De Beer records how he went to bed with a sense of nervous disquiet and foreboding. And then shortly after 23h00 on Monday, 03 April 1972, the starving lion finally made its move. De Beer was awakened just before midnight to the sound of bare feet running past his bedroom in the darkness. He initially assumed it was one of his game scouts arriving to seek assistance. However, and as he got out of bed, he heard a voice filled with terror and hysteria pleading from the darkness, “Please, Willie, come and help! Quickly, the lion is killing Len. Please, the lion is killing my husband!”


In shock at the sight of the blood-drenched Jean, De Beer got his wife Hazel, and Colin’s girlfriend to immediately tend to her. He and his son in law then ran to the office in the pitch-dark rainy night. Unlocking the gun safe and fumbling in the dark, he removed the first rifle he could find, a .243 Winchester which he handed to Colin, and because of the urgency merely grabbed what felt like a heavier calibre, which proved to be a .375 H&H. Armed, they then ran to the lighting plant and started it.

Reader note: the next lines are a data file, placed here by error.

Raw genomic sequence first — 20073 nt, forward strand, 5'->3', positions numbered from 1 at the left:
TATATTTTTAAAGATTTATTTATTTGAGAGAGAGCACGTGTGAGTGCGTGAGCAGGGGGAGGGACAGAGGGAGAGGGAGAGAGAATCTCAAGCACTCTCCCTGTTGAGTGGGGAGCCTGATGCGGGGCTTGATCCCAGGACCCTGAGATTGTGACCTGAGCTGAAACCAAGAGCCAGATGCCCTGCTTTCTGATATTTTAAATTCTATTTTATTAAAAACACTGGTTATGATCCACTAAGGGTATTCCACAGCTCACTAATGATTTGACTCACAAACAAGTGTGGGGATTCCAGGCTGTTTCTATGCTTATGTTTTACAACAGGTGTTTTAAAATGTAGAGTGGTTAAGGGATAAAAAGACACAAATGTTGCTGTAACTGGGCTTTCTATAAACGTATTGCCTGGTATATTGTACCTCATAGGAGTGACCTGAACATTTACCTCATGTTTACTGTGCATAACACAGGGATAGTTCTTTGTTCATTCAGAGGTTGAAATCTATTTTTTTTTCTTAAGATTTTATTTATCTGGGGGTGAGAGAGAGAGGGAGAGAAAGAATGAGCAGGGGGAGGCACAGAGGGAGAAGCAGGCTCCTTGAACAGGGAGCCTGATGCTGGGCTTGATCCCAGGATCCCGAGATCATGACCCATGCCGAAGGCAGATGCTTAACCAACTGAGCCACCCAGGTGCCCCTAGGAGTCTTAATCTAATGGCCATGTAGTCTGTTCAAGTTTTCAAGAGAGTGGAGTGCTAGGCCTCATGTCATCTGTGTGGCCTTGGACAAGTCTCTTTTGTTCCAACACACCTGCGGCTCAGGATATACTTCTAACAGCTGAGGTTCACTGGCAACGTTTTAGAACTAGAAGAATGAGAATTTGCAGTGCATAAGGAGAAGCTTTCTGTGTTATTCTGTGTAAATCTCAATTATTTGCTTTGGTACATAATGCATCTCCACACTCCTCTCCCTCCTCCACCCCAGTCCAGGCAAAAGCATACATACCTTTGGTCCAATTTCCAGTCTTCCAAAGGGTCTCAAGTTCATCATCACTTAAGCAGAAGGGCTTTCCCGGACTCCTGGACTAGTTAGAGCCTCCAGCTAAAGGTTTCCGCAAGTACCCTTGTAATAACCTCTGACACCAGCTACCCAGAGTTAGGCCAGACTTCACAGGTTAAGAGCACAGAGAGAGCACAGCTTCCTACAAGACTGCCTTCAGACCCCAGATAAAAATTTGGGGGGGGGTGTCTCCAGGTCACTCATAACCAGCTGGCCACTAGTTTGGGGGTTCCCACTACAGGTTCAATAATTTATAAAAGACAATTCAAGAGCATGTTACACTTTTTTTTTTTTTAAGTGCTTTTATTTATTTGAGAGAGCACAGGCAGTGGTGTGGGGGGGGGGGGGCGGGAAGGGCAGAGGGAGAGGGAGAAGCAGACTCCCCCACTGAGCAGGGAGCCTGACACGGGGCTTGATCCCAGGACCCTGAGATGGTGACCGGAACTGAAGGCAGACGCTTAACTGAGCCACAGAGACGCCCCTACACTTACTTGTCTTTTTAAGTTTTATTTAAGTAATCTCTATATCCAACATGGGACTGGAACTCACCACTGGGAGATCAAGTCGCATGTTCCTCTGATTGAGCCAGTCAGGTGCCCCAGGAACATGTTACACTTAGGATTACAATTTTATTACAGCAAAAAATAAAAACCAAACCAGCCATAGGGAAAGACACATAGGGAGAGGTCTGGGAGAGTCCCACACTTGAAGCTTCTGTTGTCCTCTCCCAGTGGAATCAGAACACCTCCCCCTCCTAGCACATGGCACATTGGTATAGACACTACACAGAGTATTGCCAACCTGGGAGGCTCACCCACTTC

Within seconds everything lit up in the surrounding houses and office. Lingering for a few vital minutes, De Beer checked and loaded both rifles, ensuring each had a round in the breech. In those brief few minutes, he also demonstrated to Colin how to use the scope mounted .243, a firearm normally used for culling impala. De Beer was also concerned to note the .375 H&H magazine was loaded with solid rounds, although given the urgency of the situation, there was little he could do. De Beer explains further, about how the light shining from Len Harvey’s bedroom drew him towards it like a magnet, and no matter how he searched for any sign of movement, his eyes kept getting drawn back to the open window. Releasing the safety catch on the .375 H&H both De Beer, and Matthews, slowly approached the lit-up space of the open window.


Stopping just short of the overhanging beams, De Beer cautiously leaned forward and peered into the bedroom. He neither saw nor heard anything although he sensed the lion’s presence. There was absolutely no sound aside from the background throb of the generator. With the tension almost palpable, and wondering where Len Harvey and the lion were, De Beer slowly eased forward and stopped just short of the windowsill although he was still too low to get a full view of the bedroom interior.